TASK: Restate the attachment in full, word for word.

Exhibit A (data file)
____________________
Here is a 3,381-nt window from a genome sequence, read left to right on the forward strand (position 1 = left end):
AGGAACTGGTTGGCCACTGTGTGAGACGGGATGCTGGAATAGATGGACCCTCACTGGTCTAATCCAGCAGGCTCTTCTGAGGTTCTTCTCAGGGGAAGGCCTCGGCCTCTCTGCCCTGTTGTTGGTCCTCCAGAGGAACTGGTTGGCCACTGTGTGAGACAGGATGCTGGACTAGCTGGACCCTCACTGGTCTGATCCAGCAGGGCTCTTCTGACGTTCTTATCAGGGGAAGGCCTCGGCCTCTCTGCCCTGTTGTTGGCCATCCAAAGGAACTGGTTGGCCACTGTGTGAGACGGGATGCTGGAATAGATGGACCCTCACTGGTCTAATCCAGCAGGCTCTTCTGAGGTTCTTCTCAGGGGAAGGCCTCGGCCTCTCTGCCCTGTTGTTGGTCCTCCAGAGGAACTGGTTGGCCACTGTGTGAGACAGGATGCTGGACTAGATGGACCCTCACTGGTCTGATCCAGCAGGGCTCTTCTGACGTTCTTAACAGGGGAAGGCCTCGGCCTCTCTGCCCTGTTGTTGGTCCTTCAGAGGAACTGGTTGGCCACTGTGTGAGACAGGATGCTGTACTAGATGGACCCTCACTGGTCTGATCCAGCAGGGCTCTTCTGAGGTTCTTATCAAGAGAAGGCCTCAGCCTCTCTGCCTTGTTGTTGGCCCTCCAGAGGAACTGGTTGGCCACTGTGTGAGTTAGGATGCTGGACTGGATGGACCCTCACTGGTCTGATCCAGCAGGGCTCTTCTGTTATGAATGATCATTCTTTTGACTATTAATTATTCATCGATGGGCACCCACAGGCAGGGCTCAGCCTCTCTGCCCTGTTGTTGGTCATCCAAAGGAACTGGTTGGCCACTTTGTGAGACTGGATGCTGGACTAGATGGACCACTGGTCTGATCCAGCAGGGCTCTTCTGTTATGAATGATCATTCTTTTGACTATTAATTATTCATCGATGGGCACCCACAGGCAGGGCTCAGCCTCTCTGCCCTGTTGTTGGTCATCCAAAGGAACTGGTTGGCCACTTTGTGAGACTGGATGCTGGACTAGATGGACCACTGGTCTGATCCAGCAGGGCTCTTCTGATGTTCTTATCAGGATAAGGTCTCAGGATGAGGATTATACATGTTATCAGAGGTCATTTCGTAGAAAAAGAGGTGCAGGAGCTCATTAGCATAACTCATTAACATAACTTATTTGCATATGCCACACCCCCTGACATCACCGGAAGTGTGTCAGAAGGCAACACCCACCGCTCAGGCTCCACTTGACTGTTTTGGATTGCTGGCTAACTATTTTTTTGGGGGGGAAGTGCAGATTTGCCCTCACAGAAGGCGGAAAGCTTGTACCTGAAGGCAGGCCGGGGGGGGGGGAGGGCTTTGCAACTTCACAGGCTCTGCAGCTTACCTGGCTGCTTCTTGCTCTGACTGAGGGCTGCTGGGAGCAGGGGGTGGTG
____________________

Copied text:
Here is a 3,381-nt window from a genome sequence, read left to right on the forward strand (position 1 = left end):
AGGAACTGGTTGGCCACTGTGTGAGACGGGATGCTGGAATAGATGGACCCTCACTGGTCTAATCCAGCAGGCTCTTCTGAGGTTCTTCTCAGGGGAAGGCCTCGGCCTCTCTGCCCTGTTGTTGGTCCTCCAGAGGAACTGGTTGGCCACTGTGTGAGACAGGATGCTGGACTAGCTGGACCCTCACTGGTCTGATCCAGCAGGGCTCTTCTGACGTTCTTATCAGGGGAAGGCCTCGGCCTCTCTGCCCTGTTGTTGGCCATCCAAAGGAACTGGTTGGCCACTGTGTGAGACGGGATGCTGGAATAGATGGACCCTCACTGGTCTAATCCAGCAGGCTCTTCTGAGGTTCTTCTCAGGGGAAGGCCTCGGCCTCTCTGCCCTGTTGTTGGTCCTCCAGAGGAACTGGTTGGCCACTGTGTGAGACAGGATGCTGGACTAGATGGACCCTCACTGGTCTGATCCAGCAGGGCTCTTCTGACGTTCTTAACAGGGGAAGGCCTCGGCCTCTCTGCCCTGTTGTTGGTCCTTCAGAGGAACTGGTTGGCCACTGTGTGAGACAGGATGCTGTACTAGATGGACCCTCACTGGTCTGATCCAGCAGGGCTCTTCTGAGGTTCTTATCAAGAGAAGGCCTCAGCCTCTCTGCCTTGTTGTTGGCCCTCCAGAGGAACTGGTTGGCCACTGTGTGAGTTAGGATGCTGGACTGGATGGACCCTCACTGGTCTGATCCAGCAGGGCTCTTCTGTTATGAATGATCATTCTTTTGACTATTAATTATTCATCGATGGGCACCCACAGGCAGGGCTCAGCCTCTCTGCCCTGTTGTTGGTCATCCAAAGGAACTGGTTGGCCACTTTGTGAGACTGGATGCTGGACTAGATGGACCACTGGTCTGATCCAGCAGGGCTCTTCTGTTATGAATGATCATTCTTTTGACTATTAATTATTCATCGATGGGCACCCACAGGCAGGGCTCAGCCTCTCTGCCCTGTTGTTGGTCATCCAAAGGAACTGGTTGGCCACTTTGTGAGACTGGATGCTGGACTAGATGGACCACTGGTCTGATCCAGCAGGGCTCTTCTGATGTTCTTATCAGGATAAGGTCTCAGGATGAGGATTATACATGTTATCAGAGGTCATTTCGTAGAAAAAGAGGTGCAGGAGCTCATTAGCATAACTCATTAACATAACTTATTTGCATATGCCACACCCCCTGACATCACCGGAAGTGTGTCAGAAGGCAACACCCACCGCTCAGGCTCCACTTGACTGTTTTGGATTGCTGGCTAACTATTTTTTTGGGGGGGAAGTGCAGATTTGCCCTCACAGAAGGCGGAAAGCTTGTACCTGAAGGCAGGCCGGGGGGGGGGGAGGGCTTTGCAACTTCACAGGCTCTGCAGCTTACCTGGCTGCTTCTTGCTCTGACTGAGGGCTGCTGGGAGCAGGGGGTGGTG